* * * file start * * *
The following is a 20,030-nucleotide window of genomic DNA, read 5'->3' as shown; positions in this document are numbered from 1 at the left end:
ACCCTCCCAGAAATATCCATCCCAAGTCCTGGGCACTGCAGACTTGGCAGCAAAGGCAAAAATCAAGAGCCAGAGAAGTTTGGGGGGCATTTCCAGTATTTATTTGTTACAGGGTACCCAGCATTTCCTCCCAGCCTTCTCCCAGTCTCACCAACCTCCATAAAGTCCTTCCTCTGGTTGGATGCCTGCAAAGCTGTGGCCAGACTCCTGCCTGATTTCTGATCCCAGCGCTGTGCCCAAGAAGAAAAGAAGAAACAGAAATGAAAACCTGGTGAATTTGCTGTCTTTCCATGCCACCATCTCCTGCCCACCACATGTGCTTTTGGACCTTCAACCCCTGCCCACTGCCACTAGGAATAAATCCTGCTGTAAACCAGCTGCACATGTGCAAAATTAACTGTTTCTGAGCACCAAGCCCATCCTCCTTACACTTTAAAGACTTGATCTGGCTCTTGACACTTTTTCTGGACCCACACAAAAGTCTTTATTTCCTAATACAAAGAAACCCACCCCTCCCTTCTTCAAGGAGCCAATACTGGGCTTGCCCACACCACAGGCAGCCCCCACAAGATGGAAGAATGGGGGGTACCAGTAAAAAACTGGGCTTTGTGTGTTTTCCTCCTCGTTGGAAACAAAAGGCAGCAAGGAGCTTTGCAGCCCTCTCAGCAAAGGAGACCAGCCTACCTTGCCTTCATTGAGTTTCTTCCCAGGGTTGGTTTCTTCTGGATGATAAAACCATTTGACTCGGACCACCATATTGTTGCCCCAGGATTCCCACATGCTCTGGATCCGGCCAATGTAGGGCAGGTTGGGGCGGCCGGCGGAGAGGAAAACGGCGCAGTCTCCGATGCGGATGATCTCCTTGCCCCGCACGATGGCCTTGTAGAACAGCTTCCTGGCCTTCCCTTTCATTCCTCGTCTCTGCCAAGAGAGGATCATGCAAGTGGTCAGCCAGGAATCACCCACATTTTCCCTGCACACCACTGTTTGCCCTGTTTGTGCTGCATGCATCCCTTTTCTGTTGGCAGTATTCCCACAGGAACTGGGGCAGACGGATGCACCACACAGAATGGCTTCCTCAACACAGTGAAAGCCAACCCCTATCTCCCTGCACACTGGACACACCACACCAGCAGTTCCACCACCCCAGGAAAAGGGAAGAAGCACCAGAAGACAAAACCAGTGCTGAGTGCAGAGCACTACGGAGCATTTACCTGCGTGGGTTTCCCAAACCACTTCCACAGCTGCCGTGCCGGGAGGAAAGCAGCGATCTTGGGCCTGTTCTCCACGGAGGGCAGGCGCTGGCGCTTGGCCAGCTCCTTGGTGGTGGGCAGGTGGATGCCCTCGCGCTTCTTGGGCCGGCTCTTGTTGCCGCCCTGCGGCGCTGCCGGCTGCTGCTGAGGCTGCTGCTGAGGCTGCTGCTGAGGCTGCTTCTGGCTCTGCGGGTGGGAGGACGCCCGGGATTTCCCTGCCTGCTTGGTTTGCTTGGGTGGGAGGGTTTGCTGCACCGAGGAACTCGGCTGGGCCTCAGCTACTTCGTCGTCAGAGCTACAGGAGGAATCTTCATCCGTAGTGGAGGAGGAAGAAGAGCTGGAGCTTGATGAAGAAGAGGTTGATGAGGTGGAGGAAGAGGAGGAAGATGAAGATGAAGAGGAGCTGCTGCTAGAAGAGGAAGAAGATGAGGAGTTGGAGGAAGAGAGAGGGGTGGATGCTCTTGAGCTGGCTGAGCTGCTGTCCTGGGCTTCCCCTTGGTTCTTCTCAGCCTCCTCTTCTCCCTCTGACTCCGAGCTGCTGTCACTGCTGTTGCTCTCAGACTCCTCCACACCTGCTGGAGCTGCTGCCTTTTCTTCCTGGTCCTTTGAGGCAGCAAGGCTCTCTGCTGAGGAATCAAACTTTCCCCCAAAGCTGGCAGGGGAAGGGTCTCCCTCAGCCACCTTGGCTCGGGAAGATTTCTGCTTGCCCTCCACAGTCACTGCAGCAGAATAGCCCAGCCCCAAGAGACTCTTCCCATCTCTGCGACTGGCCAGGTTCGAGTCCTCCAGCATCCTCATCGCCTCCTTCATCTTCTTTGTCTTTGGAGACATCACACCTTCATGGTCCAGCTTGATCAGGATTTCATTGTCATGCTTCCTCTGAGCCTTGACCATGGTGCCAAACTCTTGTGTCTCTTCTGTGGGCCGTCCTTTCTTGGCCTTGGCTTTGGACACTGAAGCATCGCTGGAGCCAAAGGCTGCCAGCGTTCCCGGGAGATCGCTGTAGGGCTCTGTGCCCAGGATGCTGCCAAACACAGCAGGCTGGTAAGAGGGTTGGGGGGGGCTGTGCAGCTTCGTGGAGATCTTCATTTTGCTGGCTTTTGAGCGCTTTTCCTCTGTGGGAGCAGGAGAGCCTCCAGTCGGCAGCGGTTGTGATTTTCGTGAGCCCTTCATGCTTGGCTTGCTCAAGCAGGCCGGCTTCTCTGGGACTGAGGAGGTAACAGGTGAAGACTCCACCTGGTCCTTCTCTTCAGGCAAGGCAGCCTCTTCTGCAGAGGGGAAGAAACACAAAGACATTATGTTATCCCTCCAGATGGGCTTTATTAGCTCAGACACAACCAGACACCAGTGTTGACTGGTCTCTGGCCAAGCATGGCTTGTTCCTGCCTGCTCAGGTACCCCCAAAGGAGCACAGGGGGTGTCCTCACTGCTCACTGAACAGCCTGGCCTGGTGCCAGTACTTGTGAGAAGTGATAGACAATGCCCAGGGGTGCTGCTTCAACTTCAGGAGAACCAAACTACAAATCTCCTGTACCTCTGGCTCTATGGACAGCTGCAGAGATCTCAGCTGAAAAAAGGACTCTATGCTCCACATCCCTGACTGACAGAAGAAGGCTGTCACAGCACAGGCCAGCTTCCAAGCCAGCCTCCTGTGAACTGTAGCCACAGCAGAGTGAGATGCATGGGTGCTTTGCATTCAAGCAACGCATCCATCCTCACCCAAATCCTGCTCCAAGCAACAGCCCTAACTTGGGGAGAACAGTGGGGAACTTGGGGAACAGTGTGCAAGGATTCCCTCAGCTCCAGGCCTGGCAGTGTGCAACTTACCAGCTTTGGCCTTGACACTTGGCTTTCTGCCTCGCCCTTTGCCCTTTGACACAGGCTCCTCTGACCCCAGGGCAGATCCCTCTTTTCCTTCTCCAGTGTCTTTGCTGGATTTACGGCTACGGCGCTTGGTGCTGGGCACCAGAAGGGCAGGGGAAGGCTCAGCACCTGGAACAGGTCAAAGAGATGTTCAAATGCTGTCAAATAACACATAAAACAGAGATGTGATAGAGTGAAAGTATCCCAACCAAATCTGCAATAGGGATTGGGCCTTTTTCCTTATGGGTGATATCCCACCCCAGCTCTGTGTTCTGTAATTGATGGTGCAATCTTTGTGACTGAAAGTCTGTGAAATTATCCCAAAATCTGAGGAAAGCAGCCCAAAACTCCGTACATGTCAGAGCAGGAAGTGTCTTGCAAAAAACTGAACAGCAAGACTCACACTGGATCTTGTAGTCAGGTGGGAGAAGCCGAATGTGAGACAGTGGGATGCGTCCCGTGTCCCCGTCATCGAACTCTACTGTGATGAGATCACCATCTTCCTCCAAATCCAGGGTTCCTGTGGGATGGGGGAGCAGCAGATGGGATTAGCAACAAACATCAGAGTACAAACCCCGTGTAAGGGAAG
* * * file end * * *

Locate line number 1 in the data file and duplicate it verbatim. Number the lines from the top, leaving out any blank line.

The following is a 20,030-nucleotide window of genomic DNA, read 5'->3' as shown; positions in this document are numbered from 1 at the left end: